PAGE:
What difference does it make being a Smith? – BBC News
What difference does a name make? Scotland’s national poet Jackie Kay says that in the case of anyone with the UK’s most common surname, Smith, the answer is both a great deal and none at all.
Kay’s 30 Days of The Smiths, created in collaboration with artist Oberman Knocks, mixes the band’s music, the tales of people called Smith and her own words into a soundscape.
The work will be staged at The Lowry, a stone’s throw from lead singer Morrissey childhood home and the Salford Lads Club, where the quartet were photographed for the sleeve of their album The Queen Is Dead.
It aims to investigate what it is to be a Smith, find links between the people born with the name and the band and play with the notion that “if you listen to the word ‘Smith’, you hear the sound of the word ‘myth’.
Kay interviewed 30 Salford Smiths, most of who liked “the fact they shared a name with other people”.
“For every single Smith, there will be another Smith that has got exactly the same name, and any Smith will have been in any situation, like being mistaken for another Smith, so it lends itself to a lot of different funny, as well as tragic, stories,” she says.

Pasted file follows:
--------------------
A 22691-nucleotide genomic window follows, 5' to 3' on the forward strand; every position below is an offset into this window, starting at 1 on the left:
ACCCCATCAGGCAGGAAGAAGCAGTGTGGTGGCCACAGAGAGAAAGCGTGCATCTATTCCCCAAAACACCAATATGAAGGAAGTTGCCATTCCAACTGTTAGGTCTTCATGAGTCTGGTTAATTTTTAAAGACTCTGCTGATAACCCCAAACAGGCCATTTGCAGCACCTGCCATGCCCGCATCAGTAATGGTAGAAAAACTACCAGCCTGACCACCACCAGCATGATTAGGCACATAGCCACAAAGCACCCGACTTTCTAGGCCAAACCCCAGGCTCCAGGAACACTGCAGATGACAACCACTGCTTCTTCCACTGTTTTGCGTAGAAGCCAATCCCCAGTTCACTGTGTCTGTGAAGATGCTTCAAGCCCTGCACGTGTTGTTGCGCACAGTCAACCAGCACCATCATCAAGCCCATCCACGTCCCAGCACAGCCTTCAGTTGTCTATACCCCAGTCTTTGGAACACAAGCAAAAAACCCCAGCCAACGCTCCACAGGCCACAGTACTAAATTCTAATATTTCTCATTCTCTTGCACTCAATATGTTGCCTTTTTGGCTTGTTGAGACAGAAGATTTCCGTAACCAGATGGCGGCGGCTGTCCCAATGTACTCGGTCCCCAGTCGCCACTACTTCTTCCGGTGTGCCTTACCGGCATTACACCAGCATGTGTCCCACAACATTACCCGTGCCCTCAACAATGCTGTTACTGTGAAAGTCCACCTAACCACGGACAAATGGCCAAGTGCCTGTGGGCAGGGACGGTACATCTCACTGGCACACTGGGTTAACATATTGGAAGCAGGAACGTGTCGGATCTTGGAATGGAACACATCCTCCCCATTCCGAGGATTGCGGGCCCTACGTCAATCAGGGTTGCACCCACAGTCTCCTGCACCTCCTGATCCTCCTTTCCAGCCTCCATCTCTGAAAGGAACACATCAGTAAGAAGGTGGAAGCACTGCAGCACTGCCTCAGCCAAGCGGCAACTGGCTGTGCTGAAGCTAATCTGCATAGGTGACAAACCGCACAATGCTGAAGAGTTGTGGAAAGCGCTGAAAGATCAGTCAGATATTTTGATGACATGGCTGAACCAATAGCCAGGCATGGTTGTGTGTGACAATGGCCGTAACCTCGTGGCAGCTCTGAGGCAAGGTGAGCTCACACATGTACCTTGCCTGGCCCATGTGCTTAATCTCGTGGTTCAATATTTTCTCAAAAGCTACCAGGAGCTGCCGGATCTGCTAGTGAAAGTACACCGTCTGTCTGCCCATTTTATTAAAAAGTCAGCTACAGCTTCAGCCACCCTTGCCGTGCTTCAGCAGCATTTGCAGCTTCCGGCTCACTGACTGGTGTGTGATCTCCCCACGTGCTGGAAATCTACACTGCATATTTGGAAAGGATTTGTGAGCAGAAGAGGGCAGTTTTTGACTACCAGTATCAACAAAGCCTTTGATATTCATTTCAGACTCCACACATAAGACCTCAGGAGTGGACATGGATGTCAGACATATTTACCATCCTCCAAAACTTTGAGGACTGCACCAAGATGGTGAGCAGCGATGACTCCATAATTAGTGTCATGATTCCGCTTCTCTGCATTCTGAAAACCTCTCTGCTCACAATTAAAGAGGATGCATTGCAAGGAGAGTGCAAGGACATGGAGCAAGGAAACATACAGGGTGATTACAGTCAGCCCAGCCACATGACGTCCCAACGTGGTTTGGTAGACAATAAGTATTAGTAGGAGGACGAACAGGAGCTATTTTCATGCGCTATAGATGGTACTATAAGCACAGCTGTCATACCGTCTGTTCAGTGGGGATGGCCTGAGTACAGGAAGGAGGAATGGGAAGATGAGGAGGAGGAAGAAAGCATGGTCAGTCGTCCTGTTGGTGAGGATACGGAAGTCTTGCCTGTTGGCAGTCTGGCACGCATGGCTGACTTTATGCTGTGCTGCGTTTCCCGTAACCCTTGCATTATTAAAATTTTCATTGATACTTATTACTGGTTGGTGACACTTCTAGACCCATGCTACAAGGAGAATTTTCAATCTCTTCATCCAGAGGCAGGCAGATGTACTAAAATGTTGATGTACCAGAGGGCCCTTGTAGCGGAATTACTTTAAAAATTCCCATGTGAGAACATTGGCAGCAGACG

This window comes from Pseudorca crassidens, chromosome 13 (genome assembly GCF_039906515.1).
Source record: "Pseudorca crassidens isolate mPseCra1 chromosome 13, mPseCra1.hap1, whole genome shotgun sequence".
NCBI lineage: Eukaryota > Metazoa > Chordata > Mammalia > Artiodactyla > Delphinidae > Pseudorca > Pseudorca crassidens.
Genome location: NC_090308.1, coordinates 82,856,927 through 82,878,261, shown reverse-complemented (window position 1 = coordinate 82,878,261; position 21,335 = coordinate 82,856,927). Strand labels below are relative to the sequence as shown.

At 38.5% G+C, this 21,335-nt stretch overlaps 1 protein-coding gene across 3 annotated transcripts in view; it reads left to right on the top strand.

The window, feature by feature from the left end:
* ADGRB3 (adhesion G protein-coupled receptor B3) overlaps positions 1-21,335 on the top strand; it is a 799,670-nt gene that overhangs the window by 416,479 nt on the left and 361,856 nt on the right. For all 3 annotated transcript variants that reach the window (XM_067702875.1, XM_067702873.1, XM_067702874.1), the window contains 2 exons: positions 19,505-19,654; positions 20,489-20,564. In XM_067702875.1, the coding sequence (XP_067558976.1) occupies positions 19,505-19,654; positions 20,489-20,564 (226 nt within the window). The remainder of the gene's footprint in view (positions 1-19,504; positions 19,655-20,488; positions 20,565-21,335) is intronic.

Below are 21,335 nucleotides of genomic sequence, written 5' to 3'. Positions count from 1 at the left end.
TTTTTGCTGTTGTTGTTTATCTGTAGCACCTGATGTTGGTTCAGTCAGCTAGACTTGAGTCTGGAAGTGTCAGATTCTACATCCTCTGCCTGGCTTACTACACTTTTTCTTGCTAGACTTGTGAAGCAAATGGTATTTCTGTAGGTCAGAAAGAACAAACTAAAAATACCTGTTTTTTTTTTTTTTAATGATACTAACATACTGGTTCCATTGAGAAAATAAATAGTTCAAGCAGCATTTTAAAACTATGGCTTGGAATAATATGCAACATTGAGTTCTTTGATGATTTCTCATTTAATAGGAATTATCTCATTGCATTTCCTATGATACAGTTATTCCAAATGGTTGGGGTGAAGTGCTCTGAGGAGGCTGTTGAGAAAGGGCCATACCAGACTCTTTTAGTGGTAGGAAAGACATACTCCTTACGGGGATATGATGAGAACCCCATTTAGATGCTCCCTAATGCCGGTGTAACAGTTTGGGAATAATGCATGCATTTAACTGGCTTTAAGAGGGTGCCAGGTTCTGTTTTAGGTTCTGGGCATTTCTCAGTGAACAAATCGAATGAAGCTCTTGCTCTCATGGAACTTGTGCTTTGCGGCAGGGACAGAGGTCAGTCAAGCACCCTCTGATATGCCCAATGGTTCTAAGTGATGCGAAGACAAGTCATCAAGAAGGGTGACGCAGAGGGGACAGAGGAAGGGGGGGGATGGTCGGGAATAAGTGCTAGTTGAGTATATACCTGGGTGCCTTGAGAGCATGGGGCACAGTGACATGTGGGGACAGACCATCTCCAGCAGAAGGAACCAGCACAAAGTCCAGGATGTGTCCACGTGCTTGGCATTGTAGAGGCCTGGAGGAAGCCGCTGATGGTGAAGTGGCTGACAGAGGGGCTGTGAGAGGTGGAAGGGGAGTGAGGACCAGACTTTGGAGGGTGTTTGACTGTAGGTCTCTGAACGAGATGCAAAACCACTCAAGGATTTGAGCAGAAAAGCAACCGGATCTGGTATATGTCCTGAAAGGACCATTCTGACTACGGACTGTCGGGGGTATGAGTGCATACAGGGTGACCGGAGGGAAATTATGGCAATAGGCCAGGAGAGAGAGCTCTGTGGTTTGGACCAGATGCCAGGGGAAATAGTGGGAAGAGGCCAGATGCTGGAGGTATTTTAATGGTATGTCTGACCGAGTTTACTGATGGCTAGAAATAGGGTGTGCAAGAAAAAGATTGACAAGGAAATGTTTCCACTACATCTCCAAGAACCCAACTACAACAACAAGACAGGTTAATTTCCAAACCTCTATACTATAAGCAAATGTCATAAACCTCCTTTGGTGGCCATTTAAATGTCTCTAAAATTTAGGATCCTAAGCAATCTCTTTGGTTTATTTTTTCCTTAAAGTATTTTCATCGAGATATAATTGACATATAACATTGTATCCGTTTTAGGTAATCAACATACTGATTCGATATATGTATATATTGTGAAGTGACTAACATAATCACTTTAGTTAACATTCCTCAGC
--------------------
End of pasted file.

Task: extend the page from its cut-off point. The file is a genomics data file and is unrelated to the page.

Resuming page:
“And it lends itself to a whole series of experiences which are very mundane and ordinary and also very extraordinary.
“There is nobody that is not a somebody.”
Kay says these mix-ups and mistaken identities are worn as a badge of pride, with people “collecting these stories like a collector might pick up beer coasters”.
“They liked the frisson and the energy that is in that anonymity.
“Quite a few people said that it made them feel a great freedom knowing that there was another Smith out there – it liberated them and they felt they could do absolutely anything they liked because lots of people held their name.”
Kay found she ended up talking about everything “from murder to suicide to love to divorce to commitment to dedication” with people who seemed “compelled to tell” their stories.
“I went and knocked on these doors and I didn’t know what to expect,” she says.